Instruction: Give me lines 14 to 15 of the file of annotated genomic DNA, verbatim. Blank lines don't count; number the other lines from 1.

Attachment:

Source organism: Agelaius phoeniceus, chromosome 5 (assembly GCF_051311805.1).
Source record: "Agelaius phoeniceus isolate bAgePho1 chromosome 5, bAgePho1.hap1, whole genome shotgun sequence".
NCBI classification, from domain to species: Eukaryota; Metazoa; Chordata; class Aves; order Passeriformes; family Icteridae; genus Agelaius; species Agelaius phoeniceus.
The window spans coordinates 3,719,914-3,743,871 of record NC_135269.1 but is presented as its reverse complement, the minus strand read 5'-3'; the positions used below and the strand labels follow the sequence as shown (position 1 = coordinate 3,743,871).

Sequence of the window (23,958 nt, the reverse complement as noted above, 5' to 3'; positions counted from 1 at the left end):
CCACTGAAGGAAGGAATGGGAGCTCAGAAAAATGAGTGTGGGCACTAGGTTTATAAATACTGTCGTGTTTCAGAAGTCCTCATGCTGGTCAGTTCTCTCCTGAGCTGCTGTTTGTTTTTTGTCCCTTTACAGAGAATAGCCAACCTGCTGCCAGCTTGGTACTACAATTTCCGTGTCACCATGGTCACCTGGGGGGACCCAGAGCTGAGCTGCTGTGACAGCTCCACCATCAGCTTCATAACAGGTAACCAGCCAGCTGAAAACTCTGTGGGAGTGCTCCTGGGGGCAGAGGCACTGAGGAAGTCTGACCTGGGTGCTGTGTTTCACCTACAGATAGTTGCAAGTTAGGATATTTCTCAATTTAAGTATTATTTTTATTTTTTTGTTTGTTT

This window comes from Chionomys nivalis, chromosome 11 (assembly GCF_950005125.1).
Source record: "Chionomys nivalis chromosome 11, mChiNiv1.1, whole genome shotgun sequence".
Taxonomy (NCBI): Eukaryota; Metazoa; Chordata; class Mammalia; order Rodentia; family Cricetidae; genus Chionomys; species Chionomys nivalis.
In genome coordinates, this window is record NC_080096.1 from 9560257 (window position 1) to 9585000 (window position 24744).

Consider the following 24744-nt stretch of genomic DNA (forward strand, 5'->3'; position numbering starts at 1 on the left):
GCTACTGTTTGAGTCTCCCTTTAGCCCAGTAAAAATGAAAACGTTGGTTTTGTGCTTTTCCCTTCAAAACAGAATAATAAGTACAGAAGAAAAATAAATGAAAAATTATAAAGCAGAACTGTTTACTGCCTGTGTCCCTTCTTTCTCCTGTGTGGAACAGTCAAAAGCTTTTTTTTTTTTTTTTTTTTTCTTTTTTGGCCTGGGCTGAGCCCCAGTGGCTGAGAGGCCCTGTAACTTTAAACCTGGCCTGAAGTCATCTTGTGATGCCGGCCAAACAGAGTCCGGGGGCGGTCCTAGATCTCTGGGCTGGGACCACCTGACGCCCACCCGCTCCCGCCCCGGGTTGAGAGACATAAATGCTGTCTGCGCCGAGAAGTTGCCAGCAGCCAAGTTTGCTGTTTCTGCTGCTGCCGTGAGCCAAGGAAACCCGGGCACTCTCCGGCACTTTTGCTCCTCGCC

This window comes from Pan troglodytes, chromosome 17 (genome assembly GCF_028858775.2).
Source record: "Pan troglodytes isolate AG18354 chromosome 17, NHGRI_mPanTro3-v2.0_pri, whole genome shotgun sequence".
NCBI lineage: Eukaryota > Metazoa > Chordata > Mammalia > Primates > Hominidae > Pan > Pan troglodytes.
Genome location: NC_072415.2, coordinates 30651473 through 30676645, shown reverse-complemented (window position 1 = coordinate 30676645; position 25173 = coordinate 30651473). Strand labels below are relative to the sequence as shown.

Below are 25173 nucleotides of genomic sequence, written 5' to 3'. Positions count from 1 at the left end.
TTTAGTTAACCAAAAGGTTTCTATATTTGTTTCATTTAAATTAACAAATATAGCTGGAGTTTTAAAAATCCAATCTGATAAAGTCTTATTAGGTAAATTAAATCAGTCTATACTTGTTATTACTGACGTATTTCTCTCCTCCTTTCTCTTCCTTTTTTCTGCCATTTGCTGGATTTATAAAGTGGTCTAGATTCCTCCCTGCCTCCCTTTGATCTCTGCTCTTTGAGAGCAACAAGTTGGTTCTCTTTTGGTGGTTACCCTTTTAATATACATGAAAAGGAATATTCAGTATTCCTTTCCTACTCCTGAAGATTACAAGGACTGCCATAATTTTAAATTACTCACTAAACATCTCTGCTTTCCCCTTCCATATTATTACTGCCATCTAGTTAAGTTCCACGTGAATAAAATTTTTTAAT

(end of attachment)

Source record: "Pan troglodytes isolate AG18354 chromosome 17, NHGRI_mPanTro3-v2.0_pri, whole genome shotgun sequence".
NCBI lineage: Eukaryota > Metazoa > Chordata > Mammalia > Primates > Hominidae > Pan > Pan troglodytes.